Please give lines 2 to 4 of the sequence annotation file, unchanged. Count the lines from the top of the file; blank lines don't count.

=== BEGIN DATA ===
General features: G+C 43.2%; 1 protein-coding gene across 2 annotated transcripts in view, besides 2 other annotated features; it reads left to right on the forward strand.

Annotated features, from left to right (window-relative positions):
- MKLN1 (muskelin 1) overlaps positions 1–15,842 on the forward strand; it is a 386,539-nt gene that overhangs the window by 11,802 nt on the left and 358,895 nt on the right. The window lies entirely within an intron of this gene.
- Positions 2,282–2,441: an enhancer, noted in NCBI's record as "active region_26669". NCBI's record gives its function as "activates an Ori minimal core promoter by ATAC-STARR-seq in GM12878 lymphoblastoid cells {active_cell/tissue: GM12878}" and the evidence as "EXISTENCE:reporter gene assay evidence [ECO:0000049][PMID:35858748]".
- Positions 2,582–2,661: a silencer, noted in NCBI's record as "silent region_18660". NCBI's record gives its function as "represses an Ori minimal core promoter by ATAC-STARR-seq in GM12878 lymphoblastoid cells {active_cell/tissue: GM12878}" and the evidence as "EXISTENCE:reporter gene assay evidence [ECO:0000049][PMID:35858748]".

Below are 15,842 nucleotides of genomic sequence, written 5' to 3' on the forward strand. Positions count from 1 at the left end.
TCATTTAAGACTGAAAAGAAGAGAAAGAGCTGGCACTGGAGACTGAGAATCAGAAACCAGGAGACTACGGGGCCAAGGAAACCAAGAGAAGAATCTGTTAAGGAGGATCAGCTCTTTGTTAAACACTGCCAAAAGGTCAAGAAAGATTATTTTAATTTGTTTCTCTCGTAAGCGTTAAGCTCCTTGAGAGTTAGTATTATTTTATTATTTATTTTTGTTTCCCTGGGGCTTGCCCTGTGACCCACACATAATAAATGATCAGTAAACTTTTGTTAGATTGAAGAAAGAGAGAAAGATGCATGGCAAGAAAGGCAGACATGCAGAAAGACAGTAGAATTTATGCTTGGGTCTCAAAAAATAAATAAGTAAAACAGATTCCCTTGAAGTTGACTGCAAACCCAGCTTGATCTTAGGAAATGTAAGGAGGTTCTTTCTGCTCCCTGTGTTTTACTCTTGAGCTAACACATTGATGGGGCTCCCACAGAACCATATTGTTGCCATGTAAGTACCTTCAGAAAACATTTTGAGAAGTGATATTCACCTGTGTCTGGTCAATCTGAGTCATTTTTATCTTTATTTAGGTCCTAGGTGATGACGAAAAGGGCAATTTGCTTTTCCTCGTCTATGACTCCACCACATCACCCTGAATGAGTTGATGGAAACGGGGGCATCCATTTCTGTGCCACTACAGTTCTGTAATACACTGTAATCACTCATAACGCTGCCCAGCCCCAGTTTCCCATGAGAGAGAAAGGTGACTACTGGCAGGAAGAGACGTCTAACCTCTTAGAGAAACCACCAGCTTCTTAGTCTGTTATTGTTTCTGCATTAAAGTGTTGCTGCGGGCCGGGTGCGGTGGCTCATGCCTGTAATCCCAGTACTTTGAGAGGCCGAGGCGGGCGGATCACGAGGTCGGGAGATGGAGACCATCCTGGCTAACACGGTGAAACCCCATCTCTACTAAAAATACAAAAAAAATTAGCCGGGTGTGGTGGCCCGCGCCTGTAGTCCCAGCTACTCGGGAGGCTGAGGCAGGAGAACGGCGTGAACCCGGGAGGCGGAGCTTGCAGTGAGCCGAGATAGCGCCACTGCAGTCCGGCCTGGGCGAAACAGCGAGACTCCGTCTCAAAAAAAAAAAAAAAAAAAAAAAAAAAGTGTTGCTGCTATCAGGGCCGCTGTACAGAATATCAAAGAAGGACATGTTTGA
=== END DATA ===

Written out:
Annotated features, from left to right (window-relative positions):
- MKLN1 (muskelin 1) overlaps positions 1–15,842 on the forward strand; it is a 386,539-nt gene that overhangs the window by 11,802 nt on the left and 358,895 nt on the right. The window lies entirely within an intron of this gene.
- Positions 2,282–2,441: an enhancer, noted in NCBI's record as "active region_26669". NCBI's record gives its function as "activates an Ori minimal core promoter by ATAC-STARR-seq in GM12878 lymphoblastoid cells {active_cell/tissue: GM12878}" and the evidence as "EXISTENCE:reporter gene assay evidence [ECO:0000049][PMID:35858748]".